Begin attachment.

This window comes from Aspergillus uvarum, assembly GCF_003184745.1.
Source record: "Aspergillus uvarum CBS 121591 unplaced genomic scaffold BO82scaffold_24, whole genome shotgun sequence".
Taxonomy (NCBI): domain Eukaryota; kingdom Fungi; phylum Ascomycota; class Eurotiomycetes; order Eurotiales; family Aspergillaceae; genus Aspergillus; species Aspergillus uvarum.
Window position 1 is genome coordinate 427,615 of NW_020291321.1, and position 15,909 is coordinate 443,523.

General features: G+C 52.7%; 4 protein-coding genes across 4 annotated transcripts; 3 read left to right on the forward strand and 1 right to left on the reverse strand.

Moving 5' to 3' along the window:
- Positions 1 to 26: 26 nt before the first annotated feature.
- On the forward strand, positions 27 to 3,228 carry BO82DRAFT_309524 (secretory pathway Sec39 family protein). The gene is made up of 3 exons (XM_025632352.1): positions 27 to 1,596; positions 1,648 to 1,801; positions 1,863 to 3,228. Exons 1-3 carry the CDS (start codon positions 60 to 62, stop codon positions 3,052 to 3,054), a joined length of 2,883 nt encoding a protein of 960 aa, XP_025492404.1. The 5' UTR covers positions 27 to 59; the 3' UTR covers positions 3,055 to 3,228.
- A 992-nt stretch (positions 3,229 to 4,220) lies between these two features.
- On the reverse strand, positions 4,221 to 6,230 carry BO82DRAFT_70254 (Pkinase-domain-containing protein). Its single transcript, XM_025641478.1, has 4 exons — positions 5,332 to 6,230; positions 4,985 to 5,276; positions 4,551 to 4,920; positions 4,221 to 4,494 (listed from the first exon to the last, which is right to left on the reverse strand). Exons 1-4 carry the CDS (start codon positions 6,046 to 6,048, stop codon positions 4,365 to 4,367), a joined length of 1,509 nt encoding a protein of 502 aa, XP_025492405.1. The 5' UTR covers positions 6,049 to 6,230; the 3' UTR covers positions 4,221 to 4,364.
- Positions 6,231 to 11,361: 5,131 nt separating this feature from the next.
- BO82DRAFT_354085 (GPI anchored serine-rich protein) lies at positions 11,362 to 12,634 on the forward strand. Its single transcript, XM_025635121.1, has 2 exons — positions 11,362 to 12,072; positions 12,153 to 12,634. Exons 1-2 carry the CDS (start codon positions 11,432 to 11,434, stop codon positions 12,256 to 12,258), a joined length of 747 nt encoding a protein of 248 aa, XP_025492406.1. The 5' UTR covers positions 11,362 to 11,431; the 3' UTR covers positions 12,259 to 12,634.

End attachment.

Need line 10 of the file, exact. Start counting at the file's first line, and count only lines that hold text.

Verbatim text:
- On the reverse strand, positions 4,221 to 6,230 carry BO82DRAFT_70254 (Pkinase-domain-containing protein). Its single transcript, XM_025641478.1, has 4 exons — positions 5,332 to 6,230; positions 4,985 to 5,276; positions 4,551 to 4,920; positions 4,221 to 4,494 (listed from the first exon to the last, which is right to left on the reverse strand). Exons 1-4 carry the CDS (start codon positions 6,046 to 6,048, stop codon positions 4,365 to 4,367), a joined length of 1,509 nt encoding a protein of 502 aa, XP_025492405.1. The 5' UTR covers positions 6,049 to 6,230; the 3' UTR covers positions 4,221 to 4,364.